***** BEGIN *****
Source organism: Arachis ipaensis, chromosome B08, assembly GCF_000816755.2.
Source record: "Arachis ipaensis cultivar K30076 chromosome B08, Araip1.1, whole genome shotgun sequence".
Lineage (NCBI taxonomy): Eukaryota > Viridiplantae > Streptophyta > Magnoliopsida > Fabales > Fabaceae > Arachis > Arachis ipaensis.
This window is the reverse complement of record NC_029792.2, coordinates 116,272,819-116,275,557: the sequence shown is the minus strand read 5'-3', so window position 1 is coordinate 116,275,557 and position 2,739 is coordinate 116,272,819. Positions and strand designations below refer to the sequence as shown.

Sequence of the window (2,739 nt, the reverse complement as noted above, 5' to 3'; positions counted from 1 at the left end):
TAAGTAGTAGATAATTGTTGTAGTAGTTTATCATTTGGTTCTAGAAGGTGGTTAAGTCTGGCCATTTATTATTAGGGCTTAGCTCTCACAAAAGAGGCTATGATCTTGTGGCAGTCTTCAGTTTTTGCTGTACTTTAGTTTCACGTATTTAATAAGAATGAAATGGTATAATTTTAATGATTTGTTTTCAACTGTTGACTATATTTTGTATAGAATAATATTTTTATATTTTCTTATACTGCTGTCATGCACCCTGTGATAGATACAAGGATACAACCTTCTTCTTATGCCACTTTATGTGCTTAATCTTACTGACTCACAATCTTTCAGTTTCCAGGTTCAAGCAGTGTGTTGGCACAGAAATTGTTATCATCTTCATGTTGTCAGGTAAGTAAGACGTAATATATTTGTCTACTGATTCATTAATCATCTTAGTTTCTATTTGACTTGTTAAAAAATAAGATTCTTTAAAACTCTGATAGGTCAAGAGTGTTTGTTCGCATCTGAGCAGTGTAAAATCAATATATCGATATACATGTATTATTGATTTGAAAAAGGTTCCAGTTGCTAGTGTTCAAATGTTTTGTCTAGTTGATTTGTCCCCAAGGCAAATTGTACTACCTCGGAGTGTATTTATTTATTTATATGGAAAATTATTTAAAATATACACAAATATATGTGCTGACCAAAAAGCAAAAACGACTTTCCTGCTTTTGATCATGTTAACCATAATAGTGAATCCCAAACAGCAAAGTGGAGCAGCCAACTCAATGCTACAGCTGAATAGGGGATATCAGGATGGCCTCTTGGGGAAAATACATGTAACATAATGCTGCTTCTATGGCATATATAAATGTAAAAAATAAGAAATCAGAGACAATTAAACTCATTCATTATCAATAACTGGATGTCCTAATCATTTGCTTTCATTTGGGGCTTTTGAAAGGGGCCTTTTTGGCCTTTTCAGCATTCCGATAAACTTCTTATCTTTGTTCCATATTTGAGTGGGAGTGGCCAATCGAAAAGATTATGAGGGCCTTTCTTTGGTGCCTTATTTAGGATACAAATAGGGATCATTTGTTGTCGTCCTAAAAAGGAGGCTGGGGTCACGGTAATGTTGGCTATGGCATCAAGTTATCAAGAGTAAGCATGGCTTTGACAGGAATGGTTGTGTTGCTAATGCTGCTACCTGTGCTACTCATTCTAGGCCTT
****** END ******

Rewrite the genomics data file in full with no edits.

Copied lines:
Source organism: Arachis ipaensis, chromosome B08, assembly GCF_000816755.2.
Source record: "Arachis ipaensis cultivar K30076 chromosome B08, Araip1.1, whole genome shotgun sequence".
Lineage (NCBI taxonomy): Eukaryota > Viridiplantae > Streptophyta > Magnoliopsida > Fabales > Fabaceae > Arachis > Arachis ipaensis.
This window is the reverse complement of record NC_029792.2, coordinates 116,272,819-116,275,557: the sequence shown is the minus strand read 5'-3', so window position 1 is coordinate 116,275,557 and position 2,739 is coordinate 116,272,819. Positions and strand designations below refer to the sequence as shown.

Sequence of the window (2,739 nt, the reverse complement as noted above, 5' to 3'; positions counted from 1 at the left end):
TAAGTAGTAGATAATTGTTGTAGTAGTTTATCATTTGGTTCTAGAAGGTGGTTAAGTCTGGCCATTTATTATTAGGGCTTAGCTCTCACAAAAGAGGCTATGATCTTGTGGCAGTCTTCAGTTTTTGCTGTACTTTAGTTTCACGTATTTAATAAGAATGAAATGGTATAATTTTAATGATTTGTTTTCAACTGTTGACTATATTTTGTATAGAATAATATTTTTATATTTTCTTATACTGCTGTCATGCACCCTGTGATAGATACAAGGATACAACCTTCTTCTTATGCCACTTTATGTGCTTAATCTTACTGACTCACAATCTTTCAGTTTCCAGGTTCAAGCAGTGTGTTGGCACAGAAATTGTTATCATCTTCATGTTGTCAGGTAAGTAAGACGTAATATATTTGTCTACTGATTCATTAATCATCTTAGTTTCTATTTGACTTGTTAAAAAATAAGATTCTTTAAAACTCTGATAGGTCAAGAGTGTTTGTTCGCATCTGAGCAGTGTAAAATCAATATATCGATATACATGTATTATTGATTTGAAAAAGGTTCCAGTTGCTAGTGTTCAAATGTTTTGTCTAGTTGATTTGTCCCCAAGGCAAATTGTACTACCTCGGAGTGTATTTATTTATTTATATGGAAAATTATTTAAAATATACACAAATATATGTGCTGACCAAAAAGCAAAAACGACTTTCCTGCTTTTGATCATGTTAACCATAATAGTGAATCCCAAACAGCAAAGTGGAGCAGCCAACTCAATGCTACAGCTGAATAGGGGATATCAGGATGGCCTCTTGGGGAAAATACATGTAACATAATGCTGCTTCTATGGCATATATAAATGTAAAAAATAAGAAATCAGAGACAATTAAACTCATTCATTATCAATAACTGGATGTCCTAATCATTTGCTTTCATTTGGGGCTTTTGAAAGGGGCCTTTTTGGCCTTTTCAGCATTCCGATAAACTTCTTATCTTTGTTCCATATTTGAGTGGGAGTGGCCAATCGAAAAGATTATGAGGGCCTTTCTTTGGTGCCTTATTTAGGATACAAATAGGGATCATTTGTTGTCGTCCTAAAAAGGAGGCTGGGGTCACGGTAATGTTGGCTATGGCATCAAGTTATCAAGAGTAAGCATGGCTTTGACAGGAATGGTTGTGTTGCTAATGCTGCTACCTGTGCTACTCATTCTAGGCCTT